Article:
Why then, do we expect it to be any different for us? Why should we be surprised when the world rejects us or mistreats us, or says harsh words about us? God did not call us to be loved by the world, but to be obedient to Him. He called us to love those who hate us. He called us to be faithful in the face of adversity.

Does that mean our lives are void of blessing? By no means! On the contrary -- our lives are filled with blessings that only God can give. His wisdom, His peace, His love, His promises -- all this and more are poured out on those who trust in Him and are obedient even unto death. Mary's life was filled with the blessings of God as she cared for His Son, even while a sword was plunged into her heart, knowing that the world had no understanding or acceptance of who He really was. It was her devotion to God; her faithfulness to Him that gave her peace even in the worst of times.

In The Message version of the Bible, Psalm 1 puts a contemporary spin on the issue of God's desire for our faithfulness:
"How well God must like you -- you don't hang out at Sin Saloon; you don't slink along Dead-End Road; you don't go to Smart-Mouth College. Instead you thrill to God's Word, you chew on Scripture day and night."

God chose Mary because she was devoted to Him. Mary accepted because she knew that God was a God of love. She knew that she was blessed among women.   She chose to serve Him with all her heart even when it meant she would be misunderstood and mistreated. I have yet to suffer the kind of heartbreak that Mary suffered. I pray I never will. Yet, if God requires such suffering of me, I know her example will give me strength. I know I will always be loved by God even if the whole world should turn against me. I can be confident of this because He has promised it in His Word and because He has shown it in Mary's life and the lives of so many who have gone before me. Like Mary, I can shout to the world:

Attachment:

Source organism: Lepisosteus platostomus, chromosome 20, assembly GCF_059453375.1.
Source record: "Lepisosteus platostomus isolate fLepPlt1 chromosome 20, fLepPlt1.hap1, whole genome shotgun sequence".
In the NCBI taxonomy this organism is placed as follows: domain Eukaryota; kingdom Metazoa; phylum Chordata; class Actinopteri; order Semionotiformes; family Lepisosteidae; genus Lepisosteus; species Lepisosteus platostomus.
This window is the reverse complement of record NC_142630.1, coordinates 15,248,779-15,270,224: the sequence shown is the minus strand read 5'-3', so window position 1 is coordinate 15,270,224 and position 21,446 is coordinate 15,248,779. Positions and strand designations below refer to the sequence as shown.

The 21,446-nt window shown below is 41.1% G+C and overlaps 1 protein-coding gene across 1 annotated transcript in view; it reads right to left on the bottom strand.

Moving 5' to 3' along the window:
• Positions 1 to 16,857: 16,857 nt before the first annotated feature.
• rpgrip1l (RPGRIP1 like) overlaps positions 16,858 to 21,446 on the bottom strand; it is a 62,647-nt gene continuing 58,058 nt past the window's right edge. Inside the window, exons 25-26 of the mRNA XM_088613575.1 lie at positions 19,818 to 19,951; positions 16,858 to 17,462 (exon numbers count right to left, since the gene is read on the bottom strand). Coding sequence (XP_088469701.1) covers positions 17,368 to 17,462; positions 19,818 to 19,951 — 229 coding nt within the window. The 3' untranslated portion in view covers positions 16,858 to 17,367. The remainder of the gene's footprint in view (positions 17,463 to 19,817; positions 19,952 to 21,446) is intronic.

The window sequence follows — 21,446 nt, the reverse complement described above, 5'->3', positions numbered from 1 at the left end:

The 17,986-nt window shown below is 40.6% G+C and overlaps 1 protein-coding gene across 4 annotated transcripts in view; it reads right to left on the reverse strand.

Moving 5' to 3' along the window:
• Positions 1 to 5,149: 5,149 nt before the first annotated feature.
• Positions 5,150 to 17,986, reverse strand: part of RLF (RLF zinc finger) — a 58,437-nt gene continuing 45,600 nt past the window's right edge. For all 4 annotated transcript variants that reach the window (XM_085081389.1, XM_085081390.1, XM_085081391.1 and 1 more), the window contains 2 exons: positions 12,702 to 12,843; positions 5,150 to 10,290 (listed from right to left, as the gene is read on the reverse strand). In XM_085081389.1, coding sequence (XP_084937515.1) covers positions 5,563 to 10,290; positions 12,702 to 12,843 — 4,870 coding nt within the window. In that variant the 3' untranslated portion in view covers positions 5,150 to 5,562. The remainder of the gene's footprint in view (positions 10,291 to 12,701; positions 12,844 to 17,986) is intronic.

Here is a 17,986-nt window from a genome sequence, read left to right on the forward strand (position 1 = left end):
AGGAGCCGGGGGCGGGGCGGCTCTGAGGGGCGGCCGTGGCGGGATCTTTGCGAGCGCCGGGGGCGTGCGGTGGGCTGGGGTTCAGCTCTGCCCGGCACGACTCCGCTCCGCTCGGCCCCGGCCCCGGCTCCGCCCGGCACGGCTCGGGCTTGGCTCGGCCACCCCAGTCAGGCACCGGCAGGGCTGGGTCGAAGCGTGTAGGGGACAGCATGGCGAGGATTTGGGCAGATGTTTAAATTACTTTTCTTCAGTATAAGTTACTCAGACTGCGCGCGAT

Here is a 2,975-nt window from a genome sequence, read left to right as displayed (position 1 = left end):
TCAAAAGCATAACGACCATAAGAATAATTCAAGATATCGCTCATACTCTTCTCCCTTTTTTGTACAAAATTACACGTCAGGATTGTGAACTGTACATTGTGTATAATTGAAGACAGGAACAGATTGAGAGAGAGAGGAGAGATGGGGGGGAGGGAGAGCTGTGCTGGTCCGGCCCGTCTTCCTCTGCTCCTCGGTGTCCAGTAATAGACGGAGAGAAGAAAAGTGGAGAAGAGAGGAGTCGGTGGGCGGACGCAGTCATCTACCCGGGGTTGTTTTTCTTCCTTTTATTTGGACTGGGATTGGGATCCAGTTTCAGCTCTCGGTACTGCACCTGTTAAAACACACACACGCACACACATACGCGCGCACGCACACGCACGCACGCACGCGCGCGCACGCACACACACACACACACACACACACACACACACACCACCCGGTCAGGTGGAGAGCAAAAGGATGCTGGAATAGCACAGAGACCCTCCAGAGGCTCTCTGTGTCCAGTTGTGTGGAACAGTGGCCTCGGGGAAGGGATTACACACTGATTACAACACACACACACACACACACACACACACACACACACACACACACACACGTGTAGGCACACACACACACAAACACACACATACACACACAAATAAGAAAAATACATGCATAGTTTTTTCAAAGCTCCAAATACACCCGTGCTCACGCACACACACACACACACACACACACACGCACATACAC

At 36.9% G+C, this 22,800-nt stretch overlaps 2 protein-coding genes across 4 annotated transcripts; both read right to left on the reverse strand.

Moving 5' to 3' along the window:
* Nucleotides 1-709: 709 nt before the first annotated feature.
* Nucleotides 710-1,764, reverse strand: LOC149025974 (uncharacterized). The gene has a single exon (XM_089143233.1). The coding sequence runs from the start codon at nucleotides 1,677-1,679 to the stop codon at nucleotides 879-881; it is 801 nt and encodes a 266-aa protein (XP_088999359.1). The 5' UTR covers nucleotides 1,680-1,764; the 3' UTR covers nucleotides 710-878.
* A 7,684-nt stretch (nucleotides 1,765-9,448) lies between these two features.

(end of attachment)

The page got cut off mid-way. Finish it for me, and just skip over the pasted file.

I'm bursting with God-news;
 I'm dancing the song of my Savior God.
 God took one good look at me, and look what happened—
 I'm the most fortunate woman on earth!  (Luke 1:46-47, The Message)

Monday, August 16, 2010

WGOD Traffic Report

Do you ever wonder why God doesn’t send us warnings so we can avoid the pitfalls of life? Imagine hearing something like this on your morning radio talk show:

“Good morning everyone, welcome to WGOD and another day in the Journey of Your Life. Before you get on the road, let’s go to the Big Guy up above for a traffic report. Good morning, Big Guy! How’s it look for our journey today?”

“Good morning to you down there! Well, it could be worse, but I see a pretty big jam-up at the intersection of Selfishness and Sacrifice today, you need to beware that you don’t get bogged down at that spot. You might want to take the bypass through Psalm 86:11 which will lead you around Brokenness and into Whole-Hearted Devotion. Be sure to watch out for the outbreak of Wickedness that will keep you swatting at your dark side near the off-ramp to Despair. You may need to slow down and refer to your map which outlines the Basic Instructions Before Leaving Earth. But if you shoot straight down Purpose 101, persevere through the curves of Corruption and pray over the potholes of Pride, you should be Home in no time!”